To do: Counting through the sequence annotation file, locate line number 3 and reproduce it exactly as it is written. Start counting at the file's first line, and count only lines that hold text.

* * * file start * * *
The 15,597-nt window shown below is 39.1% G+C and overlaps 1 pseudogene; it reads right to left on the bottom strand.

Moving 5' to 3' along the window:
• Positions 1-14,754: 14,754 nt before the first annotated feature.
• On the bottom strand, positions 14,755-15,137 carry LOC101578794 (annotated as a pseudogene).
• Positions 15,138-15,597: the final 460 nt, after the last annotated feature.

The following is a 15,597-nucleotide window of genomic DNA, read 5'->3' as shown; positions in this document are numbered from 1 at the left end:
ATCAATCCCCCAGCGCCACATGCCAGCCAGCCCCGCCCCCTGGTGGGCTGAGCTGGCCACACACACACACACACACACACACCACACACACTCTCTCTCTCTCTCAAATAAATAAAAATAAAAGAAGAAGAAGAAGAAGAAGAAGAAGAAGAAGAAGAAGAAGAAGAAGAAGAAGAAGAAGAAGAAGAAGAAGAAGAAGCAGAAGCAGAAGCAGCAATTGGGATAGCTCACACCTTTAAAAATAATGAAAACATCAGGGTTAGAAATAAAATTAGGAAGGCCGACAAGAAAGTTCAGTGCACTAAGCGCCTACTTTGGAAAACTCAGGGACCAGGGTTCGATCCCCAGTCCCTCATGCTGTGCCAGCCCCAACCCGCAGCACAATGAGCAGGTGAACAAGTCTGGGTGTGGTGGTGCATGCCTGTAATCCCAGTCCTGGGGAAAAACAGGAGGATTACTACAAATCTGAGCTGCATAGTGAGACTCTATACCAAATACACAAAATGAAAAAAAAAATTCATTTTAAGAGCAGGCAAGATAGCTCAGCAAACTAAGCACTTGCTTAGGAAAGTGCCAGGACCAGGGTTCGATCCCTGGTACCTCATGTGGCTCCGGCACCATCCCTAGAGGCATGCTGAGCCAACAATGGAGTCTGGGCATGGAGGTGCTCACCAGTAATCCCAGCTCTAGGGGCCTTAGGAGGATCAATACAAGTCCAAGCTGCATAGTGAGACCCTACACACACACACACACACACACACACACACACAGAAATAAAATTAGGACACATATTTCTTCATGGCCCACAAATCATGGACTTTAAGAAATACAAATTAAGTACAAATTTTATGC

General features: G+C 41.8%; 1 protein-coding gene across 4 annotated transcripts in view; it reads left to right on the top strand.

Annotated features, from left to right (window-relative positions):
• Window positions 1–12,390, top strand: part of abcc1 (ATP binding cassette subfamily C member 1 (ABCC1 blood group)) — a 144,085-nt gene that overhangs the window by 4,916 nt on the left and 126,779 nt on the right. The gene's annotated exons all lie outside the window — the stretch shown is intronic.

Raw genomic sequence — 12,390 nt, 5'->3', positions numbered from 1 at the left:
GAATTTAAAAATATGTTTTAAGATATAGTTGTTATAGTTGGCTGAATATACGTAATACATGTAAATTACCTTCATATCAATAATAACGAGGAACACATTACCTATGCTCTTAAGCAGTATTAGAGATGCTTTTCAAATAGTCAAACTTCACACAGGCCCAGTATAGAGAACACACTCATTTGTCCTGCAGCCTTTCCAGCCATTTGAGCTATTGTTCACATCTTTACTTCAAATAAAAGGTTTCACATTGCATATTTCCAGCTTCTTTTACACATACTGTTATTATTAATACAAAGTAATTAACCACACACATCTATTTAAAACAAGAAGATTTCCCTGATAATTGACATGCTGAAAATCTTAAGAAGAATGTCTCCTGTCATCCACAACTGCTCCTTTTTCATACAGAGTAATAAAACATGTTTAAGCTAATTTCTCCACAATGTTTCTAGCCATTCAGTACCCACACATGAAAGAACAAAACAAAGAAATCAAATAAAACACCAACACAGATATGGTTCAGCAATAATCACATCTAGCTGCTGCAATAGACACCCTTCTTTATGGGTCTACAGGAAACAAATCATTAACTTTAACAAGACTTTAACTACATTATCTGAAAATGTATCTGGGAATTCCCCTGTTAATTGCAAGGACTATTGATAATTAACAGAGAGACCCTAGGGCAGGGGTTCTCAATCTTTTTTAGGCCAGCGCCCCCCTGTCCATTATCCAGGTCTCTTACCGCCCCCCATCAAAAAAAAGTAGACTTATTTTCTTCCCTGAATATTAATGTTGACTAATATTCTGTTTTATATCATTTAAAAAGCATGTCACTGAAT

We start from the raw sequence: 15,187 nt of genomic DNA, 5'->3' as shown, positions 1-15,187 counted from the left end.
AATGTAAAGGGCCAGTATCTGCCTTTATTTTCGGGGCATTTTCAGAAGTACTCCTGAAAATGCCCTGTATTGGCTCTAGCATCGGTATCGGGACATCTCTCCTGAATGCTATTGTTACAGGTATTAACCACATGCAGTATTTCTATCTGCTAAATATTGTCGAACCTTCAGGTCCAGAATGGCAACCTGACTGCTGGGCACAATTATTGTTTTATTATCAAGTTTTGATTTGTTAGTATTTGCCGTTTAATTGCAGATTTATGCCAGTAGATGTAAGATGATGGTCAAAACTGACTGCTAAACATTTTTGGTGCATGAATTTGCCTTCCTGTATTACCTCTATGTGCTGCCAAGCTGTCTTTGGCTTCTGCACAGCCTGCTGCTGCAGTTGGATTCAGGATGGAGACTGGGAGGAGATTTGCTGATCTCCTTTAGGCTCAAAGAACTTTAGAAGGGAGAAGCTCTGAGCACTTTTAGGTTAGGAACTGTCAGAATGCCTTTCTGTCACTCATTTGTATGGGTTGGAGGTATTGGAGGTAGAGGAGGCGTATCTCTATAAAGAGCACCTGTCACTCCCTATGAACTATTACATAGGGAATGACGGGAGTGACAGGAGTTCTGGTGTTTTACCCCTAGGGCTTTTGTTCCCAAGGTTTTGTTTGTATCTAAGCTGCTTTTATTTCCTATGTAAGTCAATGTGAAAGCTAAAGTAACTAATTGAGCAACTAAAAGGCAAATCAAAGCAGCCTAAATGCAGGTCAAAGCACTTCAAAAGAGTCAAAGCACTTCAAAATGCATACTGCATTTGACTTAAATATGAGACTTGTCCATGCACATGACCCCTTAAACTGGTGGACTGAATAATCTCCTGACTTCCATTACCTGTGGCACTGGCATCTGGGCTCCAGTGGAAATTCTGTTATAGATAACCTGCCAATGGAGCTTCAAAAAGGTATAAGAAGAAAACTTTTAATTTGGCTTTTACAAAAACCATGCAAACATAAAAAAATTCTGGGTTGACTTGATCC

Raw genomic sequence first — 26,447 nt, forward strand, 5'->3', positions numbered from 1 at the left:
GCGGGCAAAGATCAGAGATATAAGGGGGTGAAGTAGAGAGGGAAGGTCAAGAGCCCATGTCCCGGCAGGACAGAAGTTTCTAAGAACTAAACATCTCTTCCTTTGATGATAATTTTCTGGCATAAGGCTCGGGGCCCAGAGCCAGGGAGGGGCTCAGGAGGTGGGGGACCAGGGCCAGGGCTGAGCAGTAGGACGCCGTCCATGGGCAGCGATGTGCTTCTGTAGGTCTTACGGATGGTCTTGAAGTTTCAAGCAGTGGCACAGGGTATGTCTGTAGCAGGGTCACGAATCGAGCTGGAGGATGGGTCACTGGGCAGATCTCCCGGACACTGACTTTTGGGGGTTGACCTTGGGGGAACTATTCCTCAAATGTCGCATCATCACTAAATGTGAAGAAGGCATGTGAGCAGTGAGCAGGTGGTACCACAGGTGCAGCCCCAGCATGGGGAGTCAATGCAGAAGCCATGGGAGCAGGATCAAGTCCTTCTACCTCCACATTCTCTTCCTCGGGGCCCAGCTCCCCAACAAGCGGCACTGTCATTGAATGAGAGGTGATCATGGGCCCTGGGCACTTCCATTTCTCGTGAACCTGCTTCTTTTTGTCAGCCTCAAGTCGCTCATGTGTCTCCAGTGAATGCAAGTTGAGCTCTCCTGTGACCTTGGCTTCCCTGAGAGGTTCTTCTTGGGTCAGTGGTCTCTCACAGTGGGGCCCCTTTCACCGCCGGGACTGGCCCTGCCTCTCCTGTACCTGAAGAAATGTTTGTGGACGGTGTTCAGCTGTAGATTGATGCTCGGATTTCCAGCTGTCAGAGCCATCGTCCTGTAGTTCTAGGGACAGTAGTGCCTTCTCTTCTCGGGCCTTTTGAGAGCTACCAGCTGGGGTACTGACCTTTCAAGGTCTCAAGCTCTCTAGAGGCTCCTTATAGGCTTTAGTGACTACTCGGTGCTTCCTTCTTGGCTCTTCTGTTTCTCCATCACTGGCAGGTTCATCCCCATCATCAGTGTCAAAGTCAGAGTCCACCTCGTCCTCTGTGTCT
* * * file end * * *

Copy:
• Positions 1-14,754: 14,754 nt before the first annotated feature.